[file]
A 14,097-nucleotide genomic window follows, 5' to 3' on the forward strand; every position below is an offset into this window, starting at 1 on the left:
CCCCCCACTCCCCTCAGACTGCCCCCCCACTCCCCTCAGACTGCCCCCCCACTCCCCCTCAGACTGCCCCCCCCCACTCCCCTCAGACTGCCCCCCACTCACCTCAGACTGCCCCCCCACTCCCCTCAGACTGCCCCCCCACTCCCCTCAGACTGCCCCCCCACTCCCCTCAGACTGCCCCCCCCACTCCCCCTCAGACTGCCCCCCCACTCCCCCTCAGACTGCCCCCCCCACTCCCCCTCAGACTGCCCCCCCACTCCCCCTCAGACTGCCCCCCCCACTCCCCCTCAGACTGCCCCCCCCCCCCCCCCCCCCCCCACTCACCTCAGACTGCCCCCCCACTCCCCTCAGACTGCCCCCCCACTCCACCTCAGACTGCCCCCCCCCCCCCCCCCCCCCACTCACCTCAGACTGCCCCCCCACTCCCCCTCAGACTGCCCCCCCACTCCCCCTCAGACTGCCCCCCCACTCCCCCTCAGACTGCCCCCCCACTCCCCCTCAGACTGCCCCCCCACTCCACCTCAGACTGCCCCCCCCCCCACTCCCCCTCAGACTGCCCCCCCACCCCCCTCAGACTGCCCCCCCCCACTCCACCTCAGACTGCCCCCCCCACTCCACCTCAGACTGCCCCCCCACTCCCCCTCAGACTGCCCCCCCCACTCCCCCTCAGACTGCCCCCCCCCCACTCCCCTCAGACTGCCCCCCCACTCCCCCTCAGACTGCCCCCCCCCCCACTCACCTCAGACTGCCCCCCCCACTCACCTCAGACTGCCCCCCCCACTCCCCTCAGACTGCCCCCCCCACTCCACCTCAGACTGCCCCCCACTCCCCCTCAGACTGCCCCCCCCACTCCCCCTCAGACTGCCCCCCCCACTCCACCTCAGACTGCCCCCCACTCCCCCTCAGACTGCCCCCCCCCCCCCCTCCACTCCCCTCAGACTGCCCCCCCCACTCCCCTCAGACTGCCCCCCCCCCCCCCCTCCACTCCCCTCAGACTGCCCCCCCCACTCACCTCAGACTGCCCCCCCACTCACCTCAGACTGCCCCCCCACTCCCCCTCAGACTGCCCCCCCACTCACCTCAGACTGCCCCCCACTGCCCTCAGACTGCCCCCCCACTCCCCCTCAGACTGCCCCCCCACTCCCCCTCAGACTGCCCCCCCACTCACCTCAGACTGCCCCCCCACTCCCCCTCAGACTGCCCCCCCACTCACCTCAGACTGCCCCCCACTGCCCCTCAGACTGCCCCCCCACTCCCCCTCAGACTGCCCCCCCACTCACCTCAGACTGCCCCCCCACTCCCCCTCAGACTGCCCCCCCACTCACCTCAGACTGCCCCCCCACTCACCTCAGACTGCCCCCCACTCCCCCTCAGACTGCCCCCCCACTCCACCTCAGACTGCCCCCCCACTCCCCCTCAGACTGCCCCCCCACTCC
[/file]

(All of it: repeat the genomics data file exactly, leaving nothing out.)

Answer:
A 14,097-nucleotide genomic window follows, 5' to 3' on the forward strand; every position below is an offset into this window, starting at 1 on the left:
CCCCCCACTCCCCTCAGACTGCCCCCCCACTCCCCTCAGACTGCCCCCCCACTCCCCCTCAGACTGCCCCCCCCCACTCCCCTCAGACTGCCCCCCACTCACCTCAGACTGCCCCCCCACTCCCCTCAGACTGCCCCCCCACTCCCCTCAGACTGCCCCCCCACTCCCCTCAGACTGCCCCCCCCACTCCCCCTCAGACTGCCCCCCCACTCCCCCTCAGACTGCCCCCCCCACTCCCCCTCAGACTGCCCCCCCACTCCCCCTCAGACTGCCCCCCCCACTCCCCCTCAGACTGCCCCCCCCCCCCCCCCCCCCCCCACTCACCTCAGACTGCCCCCCCACTCCCCTCAGACTGCCCCCCCACTCCACCTCAGACTGCCCCCCCCCCCCCCCCCCCCCACTCACCTCAGACTGCCCCCCCACTCCCCCTCAGACTGCCCCCCCACTCCCCCTCAGACTGCCCCCCCACTCCCCCTCAGACTGCCCCCCCACTCCCCCTCAGACTGCCCCCCCACTCCACCTCAGACTGCCCCCCCCCCCACTCCCCCTCAGACTGCCCCCCCACCCCCCTCAGACTGCCCCCCCCCACTCCACCTCAGACTGCCCCCCCCACTCCACCTCAGACTGCCCCCCCACTCCCCCTCAGACTGCCCCCCCCACTCCCCCTCAGACTGCCCCCCCCCCACTCCCCTCAGACTGCCCCCCCACTCCCCCTCAGACTGCCCCCCCCCCCACTCACCTCAGACTGCCCCCCCCACTCACCTCAGACTGCCCCCCCCACTCCCCTCAGACTGCCCCCCCCACTCCACCTCAGACTGCCCCCCACTCCCCCTCAGACTGCCCCCCCCACTCCCCCTCAGACTGCCCCCCCCACTCCACCTCAGACTGCCCCCCACTCCCCCTCAGACTGCCCCCCCCCCCCCCTCCACTCCCCTCAGACTGCCCCCCCCACTCCCCTCAGACTGCCCCCCCCCCCCCCCTCCACTCCCCTCAGACTGCCCCCCCCACTCACCTCAGACTGCCCCCCCACTCACCTCAGACTGCCCCCCCACTCCCCCTCAGACTGCCCCCCCACTCACCTCAGACTGCCCCCCACTGCCCTCAGACTGCCCCCCCACTCCCCCTCAGACTGCCCCCCCACTCCCCCTCAGACTGCCCCCCCACTCACCTCAGACTGCCCCCCCACTCCCCCTCAGACTGCCCCCCCACTCACCTCAGACTGCCCCCCACTGCCCCTCAGACTGCCCCCCCACTCCCCCTCAGACTGCCCCCCCACTCACCTCAGACTGCCCCCCCACTCCCCCTCAGACTGCCCCCCCACTCACCTCAGACTGCCCCCCCACTCACCTCAGACTGCCCCCCACTCCCCCTCAGACTGCCCCCCCACTCCACCTCAGACTGCCCCCCCACTCCCCCTCAGACTGCCCCCCCACTCC